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Risk Management


Taking steps to insulate the business from delivery driver risks is crucial

to the wellbeing of your franchise.

By Bill Strout

In Georgia, a jury recently awarded $11 million to a woman involved in an automobile accident with a pizza delivery person, according to Courtroom View Network. The accident occurred at night, in the rain. In California, a court awarded an 87-year-old woman with several million dollars after an 18-year-old delivery person drifted into the wrong lane and into the path of her vehicle, according to The San Diego Union-Tribune. The delivery driver suffered a medical condition behind the wheel and the jury felt the driver’s employer should have done more to ensure their driver could work safely with her condition.

As a business owner, assessing operational health is likely second nature. Regardless of whether a delivery operation is in full swing or in its early stages, here’s a new question to toss in the mix: Are we doing everything possible to protect the business from the risk of delivery operations?

The Right Insurance

First, an owner should purchase insurance to protect their business from a delivery claim. A hired and non-owned auto liability policy protects a business from liability as the employer of a delivery driver by paying claims resulting from delivery driver accidents. This policy works in conjunction with a driver’s own personal auto insurance and will kick in when a driver’s policy can’t pay anything, or can’t pay enough.

Although a hired and non-owned auto policy gives protection – usually up to $1 million – consult with an insurance company about what’s called an umbrella policy. When an accident costs more than an insurance company can pay, an umbrella policy extends policy limits. Just like an umbrella, this coverage acts as an extra layer of protection between a business’ assets and its insurance policies.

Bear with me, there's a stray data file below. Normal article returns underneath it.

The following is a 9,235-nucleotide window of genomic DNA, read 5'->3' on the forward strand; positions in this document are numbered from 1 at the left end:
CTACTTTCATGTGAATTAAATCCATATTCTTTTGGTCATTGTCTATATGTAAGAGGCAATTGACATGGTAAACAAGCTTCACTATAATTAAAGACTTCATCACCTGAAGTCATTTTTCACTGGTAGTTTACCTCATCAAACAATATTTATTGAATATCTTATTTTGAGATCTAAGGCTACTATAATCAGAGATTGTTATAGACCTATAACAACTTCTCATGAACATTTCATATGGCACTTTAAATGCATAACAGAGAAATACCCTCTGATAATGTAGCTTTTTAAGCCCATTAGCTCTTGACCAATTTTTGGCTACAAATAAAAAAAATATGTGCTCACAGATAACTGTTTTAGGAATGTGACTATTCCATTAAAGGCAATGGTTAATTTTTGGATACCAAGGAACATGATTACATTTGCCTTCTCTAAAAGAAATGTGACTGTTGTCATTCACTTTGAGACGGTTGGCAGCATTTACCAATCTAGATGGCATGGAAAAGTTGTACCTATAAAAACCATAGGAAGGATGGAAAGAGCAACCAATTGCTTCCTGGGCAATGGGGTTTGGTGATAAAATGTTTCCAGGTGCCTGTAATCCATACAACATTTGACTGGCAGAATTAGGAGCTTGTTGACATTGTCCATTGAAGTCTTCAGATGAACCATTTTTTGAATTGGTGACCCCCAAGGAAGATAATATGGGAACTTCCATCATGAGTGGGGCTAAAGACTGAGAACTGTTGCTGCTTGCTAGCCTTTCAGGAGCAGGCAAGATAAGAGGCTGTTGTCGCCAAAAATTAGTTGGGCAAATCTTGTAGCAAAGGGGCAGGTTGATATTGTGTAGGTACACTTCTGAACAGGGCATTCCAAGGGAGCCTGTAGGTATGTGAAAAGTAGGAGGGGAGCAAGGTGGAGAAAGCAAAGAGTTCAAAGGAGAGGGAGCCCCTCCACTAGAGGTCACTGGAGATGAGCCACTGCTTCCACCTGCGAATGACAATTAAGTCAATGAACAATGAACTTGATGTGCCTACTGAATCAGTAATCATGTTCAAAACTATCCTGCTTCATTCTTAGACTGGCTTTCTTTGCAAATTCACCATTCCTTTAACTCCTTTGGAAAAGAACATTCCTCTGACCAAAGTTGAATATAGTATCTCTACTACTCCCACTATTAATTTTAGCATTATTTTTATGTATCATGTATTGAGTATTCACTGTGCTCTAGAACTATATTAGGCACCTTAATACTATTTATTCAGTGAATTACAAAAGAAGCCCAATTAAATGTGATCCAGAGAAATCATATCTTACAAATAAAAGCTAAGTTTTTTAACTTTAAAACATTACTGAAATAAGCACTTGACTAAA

Finally, require delivery drivers provide proof of insurance. Remember: Just because a driver has insurance on the day they’re hired, doesn’t mean the policy can’t be cancelled later. Monitor this situation by checking coverages every three months. A driver’s insurance policy can mitigate the exposure a business faces if an accident happens.

Safety at the Store Level 

Get off on the right foot by evaluating a candidate’s driving competency during the hiring process. Require a minimum of two years’ driving experience. Review each candidate’s motor vehicle record (MVR) for a snapshot of their personal safety record. It’s usually safe to assume that drivers who drive safely in their free time will be safe on the road professionally. Once hired, have drivers sign a driver’s agreement, as this will set their expectations and responsibilities throughout their employment.

Consider the unique delivery risks a business faces. For example, does a business deliver in areas with a large concentration of pedestrians and bicyclists? Are drivers more apt to encounter residential neighborhoods where children play outside? Or does a business have locations in areas of higher-than-average crime rates? Develop safety programs specific to these risks. Use tools like the Cell Phone Use Policy promoted by the National Safety Council and consult with an insurance company who may have resources to aid in the development of safety programs. 

Once safety programs are in place, implement a regular training schedule to serve as a constant reminder of the organization’s commitment to safety. Video is a great solution to continually train drivers and companies like ExpandShare are helping delivery companies set the bar for safety.

It’s true that excellence is no accident. Establish a mentoring program within stores and require new drivers ride with a manager or an experienced delivery driver to learn the safety habits that a business values. Make sure the partners chosen for new drivers have a proven driving record themselves.

Work Smarter, Not Harder 

A global positioning system (GPS) can do more for a business than provide the fastest delivery route. In fact, GPS is the next wave in protection for delivery operations. Software like Drivosity uses a GPS tracker in a driver’s car topper, or in the vehicle, to track safety performance in real time. 

Feedback from tools like this is invaluable to a delivery operation because it establishes a baseline for improvement of a driver’s behavior and their awareness on the road. Coaching based on exact safety data leads to improved performance, as it is targeted to each driver’s deficiencies. As we know, improved driver performance lessens the risk to a business.

With the right insurance, an eye towards safety and technology in the passenger seat, the health of a delivery operation will be in the fast lane.

Bill Strout is president of Intrepid Direct Insurance, a direct online, comprehensive franchise business insurance company.


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